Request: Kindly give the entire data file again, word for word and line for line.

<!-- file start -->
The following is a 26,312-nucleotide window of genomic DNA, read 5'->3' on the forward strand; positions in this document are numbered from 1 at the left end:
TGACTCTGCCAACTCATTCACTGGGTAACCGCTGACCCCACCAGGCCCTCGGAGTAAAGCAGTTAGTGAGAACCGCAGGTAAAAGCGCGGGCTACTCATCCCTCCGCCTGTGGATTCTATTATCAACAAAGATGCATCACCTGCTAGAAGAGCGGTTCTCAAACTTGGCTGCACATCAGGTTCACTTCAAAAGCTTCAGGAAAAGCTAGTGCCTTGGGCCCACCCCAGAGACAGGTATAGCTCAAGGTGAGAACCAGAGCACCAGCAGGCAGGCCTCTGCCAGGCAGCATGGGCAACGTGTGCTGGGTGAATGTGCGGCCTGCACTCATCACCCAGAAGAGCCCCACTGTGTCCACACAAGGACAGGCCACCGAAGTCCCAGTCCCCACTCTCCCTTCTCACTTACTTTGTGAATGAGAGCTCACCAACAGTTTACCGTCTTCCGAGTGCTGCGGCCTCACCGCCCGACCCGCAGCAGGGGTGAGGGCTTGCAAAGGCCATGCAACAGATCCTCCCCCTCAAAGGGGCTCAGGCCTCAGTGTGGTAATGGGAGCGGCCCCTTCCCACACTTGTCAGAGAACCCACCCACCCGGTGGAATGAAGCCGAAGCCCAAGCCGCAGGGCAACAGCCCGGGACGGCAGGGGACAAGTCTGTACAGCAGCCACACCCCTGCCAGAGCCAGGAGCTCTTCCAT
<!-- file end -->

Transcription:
The following is a 26,312-nucleotide window of genomic DNA, read 5'->3' on the forward strand; positions in this document are numbered from 1 at the left end:
TGACTCTGCCAACTCATTCACTGGGTAACCGCTGACCCCACCAGGCCCTCGGAGTAAAGCAGTTAGTGAGAACCGCAGGTAAAAGCGCGGGCTACTCATCCCTCCGCCTGTGGATTCTATTATCAACAAAGATGCATCACCTGCTAGAAGAGCGGTTCTCAAACTTGGCTGCACATCAGGTTCACTTCAAAAGCTTCAGGAAAAGCTAGTGCCTTGGGCCCACCCCAGAGACAGGTATAGCTCAAGGTGAGAACCAGAGCACCAGCAGGCAGGCCTCTGCCAGGCAGCATGGGCAACGTGTGCTGGGTGAATGTGCGGCCTGCACTCATCACCCAGAAGAGCCCCACTGTGTCCACACAAGGACAGGCCACCGAAGTCCCAGTCCCCACTCTCCCTTCTCACTTACTTTGTGAATGAGAGCTCACCAACAGTTTACCGTCTTCCGAGTGCTGCGGCCTCACCGCCCGACCCGCAGCAGGGGTGAGGGCTTGCAAAGGCCATGCAACAGATCCTCCCCCTCAAAGGGGCTCAGGCCTCAGTGTGGTAATGGGAGCGGCCCCTTCCCACACTTGTCAGAGAACCCACCCACCCGGTGGAATGAAGCCGAAGCCCAAGCCGCAGGGCAACAGCCCGGGACGGCAGGGGACAAGTCTGTACAGCAGCCACACCCCTGCCAGAGCCAGGAGCTCTTCCAT